US5050930Aug 3, 1990Sep 24, 1991Wilhelm SchusterLordosis-support backrest for a vehicle seat
US5082326Apr 25, 1990Jan 21, 1992Okamoto Industries, Inc.Vehicle seat with automatic adjustment mechanisms utilizing inflatable air bags
US5092654Mar 13, 1990Mar 3, 1992Aisin Seiki Kabushiki KaishaSeatback spring device
US5120111Jun 13, 1991Jun 9, 1992Cook Christopher AInflatable seat
US5195795Apr 1, 1992Mar 23, 1993Cannera Raymond CAutomotive vehicle seat assembly fully retractable below the vehicle's floor
US5197780Feb 20, 1991Mar 30, 1993Fisher Dynamics CorporationTransmission device for cable control of lumbar support mechanism
US5269581Nov 4, 1992Dec 14, 1993Honda Giken Kogyo Kabushiki KaishaStorage structure for collapsible seat
US5292175Sep 4, 1992Mar 8, 1994BabystarInflatable child vehicle seat
US5292176Apr 16, 1993Mar 8, 1994BabystarInflatable child vehicle seat
US5316371Mar 25, 1993May 31, 1994Mccord Winn TextronAdjustable vehicle seat
US5368355Oct 4, 1993Nov 29, 1994General Motors CorporationVehicle seat having normal usage and storage positions
US5385389Dec 27, 1993Jan 31, 1995Mccord Win TextronAdjustable vehicle seat
US5397167Jun 9, 1993Mar 14, 1995Cesa-Compagnie Europeenne De Sieges Pour AutomobilesSeat and its application particularly to a vehicle
US5449219Jan 18, 1993Sep 12, 1995Youngflex, S.A.Seat arrangements providing adjustable lumbar support
US5474358 *Apr 26, 1993Dec 12, 1995Youngflex S.A.Seat arrangements providing adjustable lumbar support
US5482346Oct 24, 1994Jan 9, 1996Cesa-Compagnie Europeene De Sieges Pour AutomobilesFold-away auxiliary seat unit for a vehicle
US5529377Jun 25, 1993Jun 25, 1996Mccord Winn TextonAir cell module for automotive seat
US5570931Sep 29, 1995Nov 5, 1996Chrysler CorporationVehicle adjustable and stowable rear seat
US5588707Nov 14, 1995Dec 31, 1996General Motors CorporationFolding seat
US5651583Sep 10, 1993Jul 29, 1997Ameu Management Corp.Seat back rest with an adjustment device for a flexible arching element for adjusting the convex curvature of the back rest
US5651584 *Apr 24, 1995Jul 29, 1997L & P Property Management CompanyLumbar support structure for automotive vehicle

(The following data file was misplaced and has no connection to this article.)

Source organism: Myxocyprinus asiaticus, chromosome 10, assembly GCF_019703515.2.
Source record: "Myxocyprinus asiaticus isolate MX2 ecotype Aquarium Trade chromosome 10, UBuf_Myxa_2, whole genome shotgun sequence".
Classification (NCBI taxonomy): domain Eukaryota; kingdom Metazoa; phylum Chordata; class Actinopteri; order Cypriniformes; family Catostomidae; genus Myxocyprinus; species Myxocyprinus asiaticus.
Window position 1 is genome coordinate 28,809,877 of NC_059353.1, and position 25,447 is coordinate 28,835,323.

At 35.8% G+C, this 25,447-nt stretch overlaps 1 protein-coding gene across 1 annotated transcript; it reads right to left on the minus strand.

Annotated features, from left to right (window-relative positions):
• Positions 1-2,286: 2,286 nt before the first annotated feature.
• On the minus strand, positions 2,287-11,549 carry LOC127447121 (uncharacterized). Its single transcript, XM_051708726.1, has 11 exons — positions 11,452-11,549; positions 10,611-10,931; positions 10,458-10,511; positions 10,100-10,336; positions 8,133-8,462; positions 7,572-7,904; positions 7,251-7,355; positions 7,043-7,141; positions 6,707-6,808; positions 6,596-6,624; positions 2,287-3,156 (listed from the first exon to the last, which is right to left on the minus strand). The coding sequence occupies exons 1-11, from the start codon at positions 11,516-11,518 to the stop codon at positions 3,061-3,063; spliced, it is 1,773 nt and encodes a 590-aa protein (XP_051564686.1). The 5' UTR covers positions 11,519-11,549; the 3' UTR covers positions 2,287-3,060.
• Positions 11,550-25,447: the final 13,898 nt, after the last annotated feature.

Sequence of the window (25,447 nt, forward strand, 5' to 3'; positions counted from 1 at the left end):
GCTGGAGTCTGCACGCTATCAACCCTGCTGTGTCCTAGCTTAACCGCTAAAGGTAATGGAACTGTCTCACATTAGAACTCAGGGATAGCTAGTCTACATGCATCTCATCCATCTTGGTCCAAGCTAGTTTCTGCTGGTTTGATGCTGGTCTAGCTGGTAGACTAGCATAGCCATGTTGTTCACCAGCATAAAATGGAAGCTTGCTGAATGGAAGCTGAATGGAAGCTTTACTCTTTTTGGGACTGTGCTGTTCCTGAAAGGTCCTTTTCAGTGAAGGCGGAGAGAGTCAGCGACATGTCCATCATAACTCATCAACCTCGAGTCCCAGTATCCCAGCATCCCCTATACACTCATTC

US5660438Dec 8, 1995Aug 26, 1997Global Upholstery Company Inc.Chair having ergonomic lumbar support cushion
US5681079Nov 17, 1995Oct 28, 1997Fisher Dynamics CorporationHeadrest folding mechanism
US5697672 *Jan 13, 1995Dec 16, 1997Pullmaflex U.K. Ltd.Improvements in and relating to seat arrangements providing adjustable support
US5707103Mar 25, 1997Jan 13, 1998Lear CorporationStorable and removable seat assembly
US5730495May 28, 1996Mar 24, 1998Sears Manufacturing CompanyFolding seat assembly
US5911477 *May 29, 1997Jun 15, 1999L&P Property Management CompanyLumbar support structure for automotive vehicle
US5913569 *Jun 16, 1994Jun 22, 1999Knud KlinglerAdjustment apparatus for a flexible support element of a back rest
US5941602Oct 15, 1997Aug 24, 1999Lear CorporationFolding seat assembly
US6152531 *Aug 20, 1997Nov 28, 2000Youngflex AgSeat suspension arrangement and adjustment mechanism therefore
US6174017Nov 4, 1999Jan 16, 2001Daimlerchrysler CorporationDumping and articulating seat
US6179362Aug 26, 1998Jan 30, 2001Johnson Controls Technology CompanyVehicle utility seat
US6199951Aug 17, 1998Mar 13, 2001Prefix CorporationCollapsible seat
US6338530 *Jun 30, 2000Jan 15, 2002L&P Property Management CompanyLumbar support device
US6371558May 24, 2000Apr 16, 2002Bertrand Faure Components Ltd.Fold flat vehicle seat
US6375255Aug 10, 2000Apr 23, 2002Toyota Jidosha Kabushiki KaishaRear passenger seat in vehicle compartment
US6499803 *Mar 30, 2001Dec 31, 2002Aisin Seiki Kabushiki KaishaLumbar support device
US6533357Apr 2, 2002Mar 18, 2003Fisher Dynamics CorporationDual-cam seat-hinge assembly
US6554362Apr 3, 2001Apr 29, 2003Fisher Dynamics CorporationManual fold-flat seat hinge assembly
US6595588Mar 11, 2002Jul 22, 2003Keiper Gmbh & Co. KgVehicle seat having a folded position
US6655738Apr 22, 2002Dec 2, 2003Keiper Gmbh & Co. KgVehicle seat having a folded position